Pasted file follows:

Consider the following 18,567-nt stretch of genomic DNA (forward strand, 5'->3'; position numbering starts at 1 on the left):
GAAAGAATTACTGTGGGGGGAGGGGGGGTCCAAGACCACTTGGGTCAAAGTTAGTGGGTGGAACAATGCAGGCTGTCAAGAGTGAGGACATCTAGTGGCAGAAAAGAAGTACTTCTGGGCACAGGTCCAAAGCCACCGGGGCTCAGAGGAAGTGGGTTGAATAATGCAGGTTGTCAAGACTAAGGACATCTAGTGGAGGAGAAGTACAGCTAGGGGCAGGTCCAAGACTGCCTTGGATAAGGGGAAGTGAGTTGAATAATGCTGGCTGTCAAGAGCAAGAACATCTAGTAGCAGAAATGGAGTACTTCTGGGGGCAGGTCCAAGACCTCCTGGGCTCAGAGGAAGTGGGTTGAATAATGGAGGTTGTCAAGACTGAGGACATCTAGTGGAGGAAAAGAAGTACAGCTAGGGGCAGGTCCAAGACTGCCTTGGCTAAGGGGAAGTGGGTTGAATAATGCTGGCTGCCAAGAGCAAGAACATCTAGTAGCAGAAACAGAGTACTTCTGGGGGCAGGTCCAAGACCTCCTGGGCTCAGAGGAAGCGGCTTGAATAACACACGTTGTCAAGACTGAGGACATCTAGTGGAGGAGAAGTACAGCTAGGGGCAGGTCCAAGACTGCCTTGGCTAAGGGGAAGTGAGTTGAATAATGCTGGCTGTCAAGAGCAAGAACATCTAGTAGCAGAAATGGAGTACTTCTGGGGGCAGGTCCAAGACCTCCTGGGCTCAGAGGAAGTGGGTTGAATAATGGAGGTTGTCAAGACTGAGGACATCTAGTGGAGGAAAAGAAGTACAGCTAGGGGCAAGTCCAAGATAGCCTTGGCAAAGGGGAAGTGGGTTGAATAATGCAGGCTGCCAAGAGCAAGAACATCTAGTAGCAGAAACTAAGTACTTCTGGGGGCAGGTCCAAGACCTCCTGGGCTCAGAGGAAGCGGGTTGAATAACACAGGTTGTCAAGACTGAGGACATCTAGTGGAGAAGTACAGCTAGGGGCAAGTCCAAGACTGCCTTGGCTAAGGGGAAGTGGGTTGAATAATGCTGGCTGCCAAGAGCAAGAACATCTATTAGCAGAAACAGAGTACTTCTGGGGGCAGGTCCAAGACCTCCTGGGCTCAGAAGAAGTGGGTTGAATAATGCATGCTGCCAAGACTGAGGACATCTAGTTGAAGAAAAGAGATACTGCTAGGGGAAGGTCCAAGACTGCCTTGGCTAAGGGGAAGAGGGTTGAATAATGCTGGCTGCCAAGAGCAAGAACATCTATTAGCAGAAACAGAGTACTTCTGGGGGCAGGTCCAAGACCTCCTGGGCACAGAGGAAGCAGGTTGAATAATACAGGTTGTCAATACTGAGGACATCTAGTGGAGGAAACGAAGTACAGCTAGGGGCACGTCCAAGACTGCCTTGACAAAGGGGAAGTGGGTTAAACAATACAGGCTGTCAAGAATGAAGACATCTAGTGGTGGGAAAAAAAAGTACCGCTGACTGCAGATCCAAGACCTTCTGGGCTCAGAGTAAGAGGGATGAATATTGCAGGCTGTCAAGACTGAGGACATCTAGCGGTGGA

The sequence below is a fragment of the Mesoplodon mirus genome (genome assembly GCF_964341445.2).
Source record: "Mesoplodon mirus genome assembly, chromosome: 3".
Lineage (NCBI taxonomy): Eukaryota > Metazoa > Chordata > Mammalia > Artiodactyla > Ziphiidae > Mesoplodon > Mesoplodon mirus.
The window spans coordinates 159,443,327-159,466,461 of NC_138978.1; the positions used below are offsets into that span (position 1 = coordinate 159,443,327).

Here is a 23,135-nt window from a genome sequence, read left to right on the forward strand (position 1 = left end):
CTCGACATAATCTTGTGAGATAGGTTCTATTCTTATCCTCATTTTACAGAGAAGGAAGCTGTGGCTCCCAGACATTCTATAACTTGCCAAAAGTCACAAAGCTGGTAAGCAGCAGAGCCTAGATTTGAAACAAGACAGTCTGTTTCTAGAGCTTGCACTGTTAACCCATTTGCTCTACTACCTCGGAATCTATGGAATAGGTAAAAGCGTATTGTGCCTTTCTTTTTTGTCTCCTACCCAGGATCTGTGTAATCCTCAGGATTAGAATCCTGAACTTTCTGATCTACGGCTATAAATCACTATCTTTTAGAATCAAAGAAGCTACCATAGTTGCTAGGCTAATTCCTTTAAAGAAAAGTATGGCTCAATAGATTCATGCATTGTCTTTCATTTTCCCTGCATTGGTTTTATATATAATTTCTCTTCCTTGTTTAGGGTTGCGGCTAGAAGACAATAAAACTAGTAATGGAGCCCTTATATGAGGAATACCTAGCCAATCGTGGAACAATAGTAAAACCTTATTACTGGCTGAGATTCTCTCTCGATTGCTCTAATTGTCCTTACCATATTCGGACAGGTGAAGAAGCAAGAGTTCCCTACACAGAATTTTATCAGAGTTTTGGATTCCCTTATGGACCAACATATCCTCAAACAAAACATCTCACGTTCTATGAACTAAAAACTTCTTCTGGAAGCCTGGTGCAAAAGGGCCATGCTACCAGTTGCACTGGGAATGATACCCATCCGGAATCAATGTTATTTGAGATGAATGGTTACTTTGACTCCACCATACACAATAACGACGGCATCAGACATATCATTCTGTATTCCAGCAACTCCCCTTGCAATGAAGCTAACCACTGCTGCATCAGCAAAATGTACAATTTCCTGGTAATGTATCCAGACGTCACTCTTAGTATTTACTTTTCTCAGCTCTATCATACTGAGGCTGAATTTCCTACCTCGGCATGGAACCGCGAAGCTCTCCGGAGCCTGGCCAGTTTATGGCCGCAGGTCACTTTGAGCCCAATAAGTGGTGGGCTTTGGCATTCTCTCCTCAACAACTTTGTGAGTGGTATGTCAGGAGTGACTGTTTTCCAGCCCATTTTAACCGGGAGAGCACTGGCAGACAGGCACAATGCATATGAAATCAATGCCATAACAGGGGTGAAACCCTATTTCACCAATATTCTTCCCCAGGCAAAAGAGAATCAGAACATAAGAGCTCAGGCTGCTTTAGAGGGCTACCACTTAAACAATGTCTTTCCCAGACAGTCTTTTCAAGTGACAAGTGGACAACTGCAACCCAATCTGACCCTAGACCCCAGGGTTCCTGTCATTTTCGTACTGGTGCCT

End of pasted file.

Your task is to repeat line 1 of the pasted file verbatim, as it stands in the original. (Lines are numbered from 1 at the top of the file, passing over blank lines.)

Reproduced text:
Consider the following 18,567-nt stretch of genomic DNA (forward strand, 5'->3'; position numbering starts at 1 on the left):